I've just run across the term "recycled housing." I like how it makes you wonder if a house should ever be demolished or left to fall apart.
"Recycled housing" is now mainly a technical term for one of the ways "affordable housing" happens in the wildly money-skewed island economies of Nantucket and Martha's Vineyard. I don't quite understand the ratios of carrot to stick involved, but it looks like the islands' "recycled housing" programs use a combination of local requirements and charitable appeals to arrange for unwanted houses to be made available for moving instead of being torn down. (Nantucket's currently offline "donor letter," describing some of the logistics and "what makes a good house donation," is available via Archive.org in its 2008 form.)
A quick search online suggests that only towns hemmed by special economic and physical tensions find it practical to go heaving whole houses around from lot to lot on a regular basis.
But I do like the more generally applicable idea of viewing a house as a whole recyclable entity, maybe not as fungibly as a tin can or a copper pipe or even a beam or a foundation stone, but as something at another point on the same general spectrum of reusability.
So, sure, any renovation project is "recycling" in a way. But within the general category of renovation there's a lot of variety in how much stuff goes to the landfill.
This PDF by the Boston-based Citizens' Housing and Planning Association explains that the generic category of program involved on those islands is "Demolition Delays/Home Recycling." Here's part of the description:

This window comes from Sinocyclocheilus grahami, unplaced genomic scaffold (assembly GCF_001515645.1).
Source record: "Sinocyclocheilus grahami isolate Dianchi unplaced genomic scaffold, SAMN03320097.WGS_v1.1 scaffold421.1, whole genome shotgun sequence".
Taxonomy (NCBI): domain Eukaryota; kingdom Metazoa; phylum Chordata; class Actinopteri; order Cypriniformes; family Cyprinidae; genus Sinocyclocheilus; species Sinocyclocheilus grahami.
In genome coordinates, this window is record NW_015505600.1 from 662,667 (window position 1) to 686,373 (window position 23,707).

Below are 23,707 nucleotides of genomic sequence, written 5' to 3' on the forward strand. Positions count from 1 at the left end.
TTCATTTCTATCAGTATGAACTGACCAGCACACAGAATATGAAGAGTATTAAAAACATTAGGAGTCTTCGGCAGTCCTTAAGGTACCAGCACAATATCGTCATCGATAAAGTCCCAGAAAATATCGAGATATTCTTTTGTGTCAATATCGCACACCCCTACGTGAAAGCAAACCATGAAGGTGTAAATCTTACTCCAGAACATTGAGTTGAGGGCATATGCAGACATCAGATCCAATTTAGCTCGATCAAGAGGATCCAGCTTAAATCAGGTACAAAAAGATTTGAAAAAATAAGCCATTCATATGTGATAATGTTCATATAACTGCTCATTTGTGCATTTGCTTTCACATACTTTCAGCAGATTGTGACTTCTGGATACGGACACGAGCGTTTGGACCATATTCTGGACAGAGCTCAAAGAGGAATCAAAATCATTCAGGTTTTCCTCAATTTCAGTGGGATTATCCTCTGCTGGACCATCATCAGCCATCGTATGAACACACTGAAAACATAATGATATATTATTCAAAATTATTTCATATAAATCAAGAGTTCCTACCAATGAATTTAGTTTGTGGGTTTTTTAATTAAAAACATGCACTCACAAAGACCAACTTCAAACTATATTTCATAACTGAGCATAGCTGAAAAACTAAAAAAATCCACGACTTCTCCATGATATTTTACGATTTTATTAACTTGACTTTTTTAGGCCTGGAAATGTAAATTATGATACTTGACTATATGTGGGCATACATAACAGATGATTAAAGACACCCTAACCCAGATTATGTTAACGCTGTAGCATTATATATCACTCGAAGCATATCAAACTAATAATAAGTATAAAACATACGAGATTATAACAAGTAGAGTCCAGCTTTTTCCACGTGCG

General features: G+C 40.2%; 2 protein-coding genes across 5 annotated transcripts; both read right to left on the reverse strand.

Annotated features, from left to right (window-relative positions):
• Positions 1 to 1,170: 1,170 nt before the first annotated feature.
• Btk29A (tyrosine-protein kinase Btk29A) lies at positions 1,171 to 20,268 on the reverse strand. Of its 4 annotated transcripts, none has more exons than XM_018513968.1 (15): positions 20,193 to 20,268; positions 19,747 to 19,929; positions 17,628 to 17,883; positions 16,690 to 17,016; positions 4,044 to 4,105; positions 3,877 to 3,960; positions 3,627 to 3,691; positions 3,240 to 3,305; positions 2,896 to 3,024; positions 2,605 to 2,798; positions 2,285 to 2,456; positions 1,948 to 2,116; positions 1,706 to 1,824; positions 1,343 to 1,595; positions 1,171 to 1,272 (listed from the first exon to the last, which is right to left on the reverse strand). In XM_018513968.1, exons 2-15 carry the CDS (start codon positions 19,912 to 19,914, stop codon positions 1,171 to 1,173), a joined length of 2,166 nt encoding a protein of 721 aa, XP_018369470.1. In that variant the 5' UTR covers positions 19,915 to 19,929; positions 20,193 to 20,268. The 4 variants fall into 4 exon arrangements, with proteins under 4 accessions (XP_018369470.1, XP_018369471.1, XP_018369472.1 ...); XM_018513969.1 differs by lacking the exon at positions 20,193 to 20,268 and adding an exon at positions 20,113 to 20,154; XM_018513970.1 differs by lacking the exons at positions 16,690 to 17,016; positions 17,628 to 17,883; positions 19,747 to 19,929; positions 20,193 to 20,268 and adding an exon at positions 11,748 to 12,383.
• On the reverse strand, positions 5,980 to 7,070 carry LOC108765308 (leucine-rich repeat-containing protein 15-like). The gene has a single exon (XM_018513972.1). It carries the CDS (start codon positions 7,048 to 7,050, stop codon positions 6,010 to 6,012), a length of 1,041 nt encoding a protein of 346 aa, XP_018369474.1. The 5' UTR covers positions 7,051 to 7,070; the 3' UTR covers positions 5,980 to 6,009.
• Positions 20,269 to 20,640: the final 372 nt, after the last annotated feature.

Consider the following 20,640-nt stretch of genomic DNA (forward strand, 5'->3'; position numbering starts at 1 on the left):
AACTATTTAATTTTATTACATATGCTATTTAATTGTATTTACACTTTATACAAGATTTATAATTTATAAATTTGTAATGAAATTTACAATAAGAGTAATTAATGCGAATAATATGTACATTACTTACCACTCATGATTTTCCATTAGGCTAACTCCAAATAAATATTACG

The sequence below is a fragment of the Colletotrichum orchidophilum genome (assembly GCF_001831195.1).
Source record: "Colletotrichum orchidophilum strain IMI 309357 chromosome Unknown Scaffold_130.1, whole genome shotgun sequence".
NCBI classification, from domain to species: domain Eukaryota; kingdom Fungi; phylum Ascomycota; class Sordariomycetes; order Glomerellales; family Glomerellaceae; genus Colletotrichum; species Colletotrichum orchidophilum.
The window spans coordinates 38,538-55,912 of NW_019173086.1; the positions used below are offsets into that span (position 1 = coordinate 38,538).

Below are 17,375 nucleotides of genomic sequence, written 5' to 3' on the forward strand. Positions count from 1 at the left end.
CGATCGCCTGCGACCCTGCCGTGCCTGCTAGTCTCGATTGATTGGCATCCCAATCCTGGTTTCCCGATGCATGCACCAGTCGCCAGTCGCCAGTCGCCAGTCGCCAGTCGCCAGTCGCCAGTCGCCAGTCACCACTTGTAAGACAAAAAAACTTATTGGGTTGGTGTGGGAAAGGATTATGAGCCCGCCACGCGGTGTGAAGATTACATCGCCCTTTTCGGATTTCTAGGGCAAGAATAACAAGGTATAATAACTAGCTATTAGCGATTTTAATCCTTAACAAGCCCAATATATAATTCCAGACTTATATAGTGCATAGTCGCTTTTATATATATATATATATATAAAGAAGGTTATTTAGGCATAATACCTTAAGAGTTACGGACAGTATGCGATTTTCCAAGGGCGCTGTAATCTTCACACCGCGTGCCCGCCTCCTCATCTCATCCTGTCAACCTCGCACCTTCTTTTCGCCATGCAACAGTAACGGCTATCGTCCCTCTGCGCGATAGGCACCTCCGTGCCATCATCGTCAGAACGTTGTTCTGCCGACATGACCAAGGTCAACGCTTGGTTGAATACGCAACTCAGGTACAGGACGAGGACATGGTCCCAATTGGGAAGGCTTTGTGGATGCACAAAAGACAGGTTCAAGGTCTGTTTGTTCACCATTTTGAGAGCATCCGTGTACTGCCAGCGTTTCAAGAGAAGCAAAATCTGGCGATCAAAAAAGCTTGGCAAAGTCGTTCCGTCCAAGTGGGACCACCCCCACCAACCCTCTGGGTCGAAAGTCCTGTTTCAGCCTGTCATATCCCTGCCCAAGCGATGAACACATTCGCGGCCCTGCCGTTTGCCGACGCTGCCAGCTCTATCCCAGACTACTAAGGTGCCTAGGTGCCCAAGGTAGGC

"The use of demolition delays as an affordable housing strategy was pioneered in Nantucket, which bolstered its by-law with an effective Recycled Housing Program. While the approach is particularly well-suited to the Island—with its high housing costs, limited land, over-burdened landfills, seasonal units, and relatively uncongested (off-season) roads — many municipalities can make effective use of demolition delays. The scarcity of building sites in many mature communities has put the least expensive housing at risk of being demolished and replaced by much larger dwellings. Anywhere that modest, existing homes — those with low building-to-land value ratios—lie in the path of someone’s redevelopment plans, demolition delays and home relocation strategies can be effectively used to add to the affordable inventory."The pattern seems to be followed literally in not all that many other places. Per this UMass site, and this Housingpolicy.org sub-page for Massachusetts, demolition delay laws exist in the prosperous Boston suburb of Arlington and the Cape Cod resort town of Chatham. Makes sense considering those would also be places with steep economic contrasts and frequent historic preservation requirements where a kind of location suitable for a fancy new structure would be probably already the site of a usable older building.
The term "recycled housing" has sometimes also been used for plain renovations that don't involve moving the building (e.g. 20 years ago in Sauk Village, Illinois).
Seems to me the term could be used more often in that more general sense. It could be part of a good anti-entropy rhetoric about not letting homes go to waste just because they're unprofitable where and as they sit. Just one small way to help answer the up-is-down gospel of demolition-as-development now at work in cities that have problems of sprawl and rot in painful contrast to the problems of precious Massachusetts islands and villages.